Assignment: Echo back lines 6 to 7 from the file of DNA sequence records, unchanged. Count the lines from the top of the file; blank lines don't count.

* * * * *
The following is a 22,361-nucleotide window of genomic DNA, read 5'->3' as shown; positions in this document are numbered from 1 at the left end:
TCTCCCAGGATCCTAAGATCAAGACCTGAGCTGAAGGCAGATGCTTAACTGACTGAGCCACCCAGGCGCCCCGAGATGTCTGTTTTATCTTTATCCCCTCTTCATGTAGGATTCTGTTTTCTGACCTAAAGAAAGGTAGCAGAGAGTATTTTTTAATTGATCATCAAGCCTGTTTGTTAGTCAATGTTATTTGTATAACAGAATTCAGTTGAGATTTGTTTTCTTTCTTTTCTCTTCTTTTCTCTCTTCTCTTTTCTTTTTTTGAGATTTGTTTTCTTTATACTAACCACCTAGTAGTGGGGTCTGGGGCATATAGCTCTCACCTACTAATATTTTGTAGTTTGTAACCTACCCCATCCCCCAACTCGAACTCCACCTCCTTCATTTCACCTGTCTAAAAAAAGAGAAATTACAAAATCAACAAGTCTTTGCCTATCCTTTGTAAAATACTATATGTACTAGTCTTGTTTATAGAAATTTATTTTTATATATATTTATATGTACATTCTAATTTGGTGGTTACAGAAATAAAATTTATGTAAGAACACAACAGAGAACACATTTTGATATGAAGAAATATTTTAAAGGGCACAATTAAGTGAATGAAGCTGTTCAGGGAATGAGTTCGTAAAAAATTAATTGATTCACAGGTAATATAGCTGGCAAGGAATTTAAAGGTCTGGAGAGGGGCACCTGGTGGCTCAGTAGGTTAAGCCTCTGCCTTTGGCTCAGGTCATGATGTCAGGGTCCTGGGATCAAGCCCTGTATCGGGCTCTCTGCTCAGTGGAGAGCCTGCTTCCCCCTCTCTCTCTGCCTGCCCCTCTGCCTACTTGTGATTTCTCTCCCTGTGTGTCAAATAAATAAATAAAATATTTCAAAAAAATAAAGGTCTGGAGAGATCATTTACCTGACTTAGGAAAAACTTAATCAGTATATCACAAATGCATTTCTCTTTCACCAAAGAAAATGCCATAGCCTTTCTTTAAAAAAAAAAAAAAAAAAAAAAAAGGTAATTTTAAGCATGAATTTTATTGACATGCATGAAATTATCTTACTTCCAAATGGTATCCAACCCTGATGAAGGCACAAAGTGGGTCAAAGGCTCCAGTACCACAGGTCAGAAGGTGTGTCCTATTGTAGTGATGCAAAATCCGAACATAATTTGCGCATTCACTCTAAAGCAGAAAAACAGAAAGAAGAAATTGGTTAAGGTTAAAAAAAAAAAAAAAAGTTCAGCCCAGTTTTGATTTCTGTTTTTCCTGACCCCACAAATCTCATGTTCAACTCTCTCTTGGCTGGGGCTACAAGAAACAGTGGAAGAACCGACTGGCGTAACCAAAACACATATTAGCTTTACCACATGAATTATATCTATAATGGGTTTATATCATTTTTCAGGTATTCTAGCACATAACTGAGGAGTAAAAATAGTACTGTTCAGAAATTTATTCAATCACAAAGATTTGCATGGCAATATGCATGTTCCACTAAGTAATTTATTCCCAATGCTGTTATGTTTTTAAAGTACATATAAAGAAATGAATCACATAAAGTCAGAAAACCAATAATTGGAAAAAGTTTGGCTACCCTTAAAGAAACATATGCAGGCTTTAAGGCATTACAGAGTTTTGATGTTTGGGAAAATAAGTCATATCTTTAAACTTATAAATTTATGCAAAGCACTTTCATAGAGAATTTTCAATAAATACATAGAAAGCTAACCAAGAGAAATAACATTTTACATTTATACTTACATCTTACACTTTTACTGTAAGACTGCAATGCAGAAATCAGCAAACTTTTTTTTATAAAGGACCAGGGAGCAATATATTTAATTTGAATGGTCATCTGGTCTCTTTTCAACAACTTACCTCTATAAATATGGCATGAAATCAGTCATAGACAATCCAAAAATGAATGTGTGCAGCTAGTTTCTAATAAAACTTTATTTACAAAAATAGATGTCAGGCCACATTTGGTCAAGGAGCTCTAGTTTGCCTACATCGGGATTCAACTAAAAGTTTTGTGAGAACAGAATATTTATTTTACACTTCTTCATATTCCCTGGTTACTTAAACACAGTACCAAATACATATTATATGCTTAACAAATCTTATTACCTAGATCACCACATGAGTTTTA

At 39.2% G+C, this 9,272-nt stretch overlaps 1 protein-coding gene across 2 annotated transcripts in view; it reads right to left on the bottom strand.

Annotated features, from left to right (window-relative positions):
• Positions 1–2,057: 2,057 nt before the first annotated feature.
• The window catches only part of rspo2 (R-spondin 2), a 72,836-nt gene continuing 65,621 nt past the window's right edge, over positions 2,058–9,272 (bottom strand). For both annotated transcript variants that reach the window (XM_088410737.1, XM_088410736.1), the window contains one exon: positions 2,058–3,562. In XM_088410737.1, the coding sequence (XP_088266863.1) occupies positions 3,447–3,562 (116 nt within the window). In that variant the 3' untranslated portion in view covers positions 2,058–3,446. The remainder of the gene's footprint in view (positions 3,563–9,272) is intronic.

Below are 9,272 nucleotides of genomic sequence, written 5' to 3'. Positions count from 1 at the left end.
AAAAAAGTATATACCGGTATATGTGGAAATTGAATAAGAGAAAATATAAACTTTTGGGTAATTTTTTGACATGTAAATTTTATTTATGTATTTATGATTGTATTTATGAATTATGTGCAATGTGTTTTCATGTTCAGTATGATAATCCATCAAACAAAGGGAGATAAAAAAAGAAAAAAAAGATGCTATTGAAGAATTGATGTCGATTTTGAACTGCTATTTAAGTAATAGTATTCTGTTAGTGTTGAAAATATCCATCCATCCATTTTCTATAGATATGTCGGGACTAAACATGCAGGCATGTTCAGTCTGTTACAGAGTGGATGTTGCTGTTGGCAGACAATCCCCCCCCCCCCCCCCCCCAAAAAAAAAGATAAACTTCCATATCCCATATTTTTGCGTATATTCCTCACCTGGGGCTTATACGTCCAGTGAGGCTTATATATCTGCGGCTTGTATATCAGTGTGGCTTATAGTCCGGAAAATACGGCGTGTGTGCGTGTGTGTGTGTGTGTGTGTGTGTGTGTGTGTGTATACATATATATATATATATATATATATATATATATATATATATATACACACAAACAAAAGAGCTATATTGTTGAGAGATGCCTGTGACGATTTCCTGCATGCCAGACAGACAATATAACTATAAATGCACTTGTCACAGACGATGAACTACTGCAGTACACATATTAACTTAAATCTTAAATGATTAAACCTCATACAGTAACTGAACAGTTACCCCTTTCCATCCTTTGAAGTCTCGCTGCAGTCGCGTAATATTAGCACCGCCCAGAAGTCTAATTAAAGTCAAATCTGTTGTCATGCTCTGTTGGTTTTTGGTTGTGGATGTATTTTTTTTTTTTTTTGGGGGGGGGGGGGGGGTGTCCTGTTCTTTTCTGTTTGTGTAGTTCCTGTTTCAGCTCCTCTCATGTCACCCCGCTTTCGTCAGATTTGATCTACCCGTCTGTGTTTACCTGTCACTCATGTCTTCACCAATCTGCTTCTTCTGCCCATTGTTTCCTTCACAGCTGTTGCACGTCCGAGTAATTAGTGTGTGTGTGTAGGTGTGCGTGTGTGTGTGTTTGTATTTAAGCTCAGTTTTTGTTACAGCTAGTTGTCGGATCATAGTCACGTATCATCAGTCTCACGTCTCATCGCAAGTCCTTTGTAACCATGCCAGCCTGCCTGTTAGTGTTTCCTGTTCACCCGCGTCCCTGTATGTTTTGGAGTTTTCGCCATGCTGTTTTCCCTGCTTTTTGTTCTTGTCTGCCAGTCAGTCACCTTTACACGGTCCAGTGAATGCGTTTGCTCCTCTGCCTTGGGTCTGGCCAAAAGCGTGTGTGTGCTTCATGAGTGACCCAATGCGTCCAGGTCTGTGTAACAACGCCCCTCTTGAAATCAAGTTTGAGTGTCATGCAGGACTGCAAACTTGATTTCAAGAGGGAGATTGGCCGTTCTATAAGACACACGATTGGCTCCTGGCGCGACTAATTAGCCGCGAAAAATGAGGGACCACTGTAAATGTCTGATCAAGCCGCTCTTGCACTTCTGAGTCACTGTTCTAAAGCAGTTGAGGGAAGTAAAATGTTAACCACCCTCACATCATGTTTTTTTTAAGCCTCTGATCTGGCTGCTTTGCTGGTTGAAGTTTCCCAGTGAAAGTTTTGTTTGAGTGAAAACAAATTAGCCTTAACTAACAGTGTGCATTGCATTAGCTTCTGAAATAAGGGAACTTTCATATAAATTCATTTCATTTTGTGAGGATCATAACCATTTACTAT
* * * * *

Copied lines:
• The window catches only part of rspo2 (R-spondin 2), a 72,836-nt gene continuing 65,621 nt past the window's right edge, over positions 2,058–9,272 (bottom strand). For both annotated transcript variants that reach the window (XM_088410737.1, XM_088410736.1), the window contains one exon: positions 2,058–3,562. In XM_088410737.1, the coding sequence (XP_088266863.1) occupies positions 3,447–3,562 (116 nt within the window). In that variant the 3' untranslated portion in view covers positions 2,058–3,446. The remainder of the gene's footprint in view (positions 3,563–9,272) is intronic.

Below are 9,272 nucleotides of genomic sequence, written 5' to 3'. Positions count from 1 at the left end.